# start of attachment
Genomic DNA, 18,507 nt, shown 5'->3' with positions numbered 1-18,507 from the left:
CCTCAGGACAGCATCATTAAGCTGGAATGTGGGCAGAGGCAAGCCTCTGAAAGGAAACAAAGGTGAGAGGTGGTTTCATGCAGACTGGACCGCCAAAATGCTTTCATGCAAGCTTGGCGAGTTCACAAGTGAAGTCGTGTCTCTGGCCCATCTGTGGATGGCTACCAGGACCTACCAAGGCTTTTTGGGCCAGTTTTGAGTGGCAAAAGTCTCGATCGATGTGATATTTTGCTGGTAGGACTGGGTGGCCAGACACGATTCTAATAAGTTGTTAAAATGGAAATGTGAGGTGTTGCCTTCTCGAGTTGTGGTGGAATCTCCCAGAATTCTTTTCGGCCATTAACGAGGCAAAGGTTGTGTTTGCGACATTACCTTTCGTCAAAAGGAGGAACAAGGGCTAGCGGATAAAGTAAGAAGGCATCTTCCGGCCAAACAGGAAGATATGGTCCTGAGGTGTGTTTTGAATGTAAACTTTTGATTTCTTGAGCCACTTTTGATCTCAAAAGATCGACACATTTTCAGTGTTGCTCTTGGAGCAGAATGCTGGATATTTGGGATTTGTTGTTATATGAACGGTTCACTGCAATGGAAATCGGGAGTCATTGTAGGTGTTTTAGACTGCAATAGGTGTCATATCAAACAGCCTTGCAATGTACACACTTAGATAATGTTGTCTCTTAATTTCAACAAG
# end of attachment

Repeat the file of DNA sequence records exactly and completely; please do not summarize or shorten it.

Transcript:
Genomic DNA, 18,507 nt, shown 5'->3' with positions numbered 1-18,507 from the left:
CCTCAGGACAGCATCATTAAGCTGGAATGTGGGCAGAGGCAAGCCTCTGAAAGGAAACAAAGGTGAGAGGTGGTTTCATGCAGACTGGACCGCCAAAATGCTTTCATGCAAGCTTGGCGAGTTCACAAGTGAAGTCGTGTCTCTGGCCCATCTGTGGATGGCTACCAGGACCTACCAAGGCTTTTTGGGCCAGTTTTGAGTGGCAAAAGTCTCGATCGATGTGATATTTTGCTGGTAGGACTGGGTGGCCAGACACGATTCTAATAAGTTGTTAAAATGGAAATGTGAGGTGTTGCCTTCTCGAGTTGTGGTGGAATCTCCCAGAATTCTTTTCGGCCATTAACGAGGCAAAGGTTGTGTTTGCGACATTACCTTTCGTCAAAAGGAGGAACAAGGGCTAGCGGATAAAGTAAGAAGGCATCTTCCGGCCAAACAGGAAGATATGGTCCTGAGGTGTGTTTTGAATGTAAACTTTTGATTTCTTGAGCCACTTTTGATCTCAAAAGATCGACACATTTTCAGTGTTGCTCTTGGAGCAGAATGCTGGATATTTGGGATTTGTTGTTATATGAACGGTTCACTGCAATGGAAATCGGGAGTCATTGTAGGTGTTTTAGACTGCAATAGGTGTCATATCAAACAGCCTTGCAATGTACACACTTAGATAATGTTGTCTCTTAATTTCAACAAG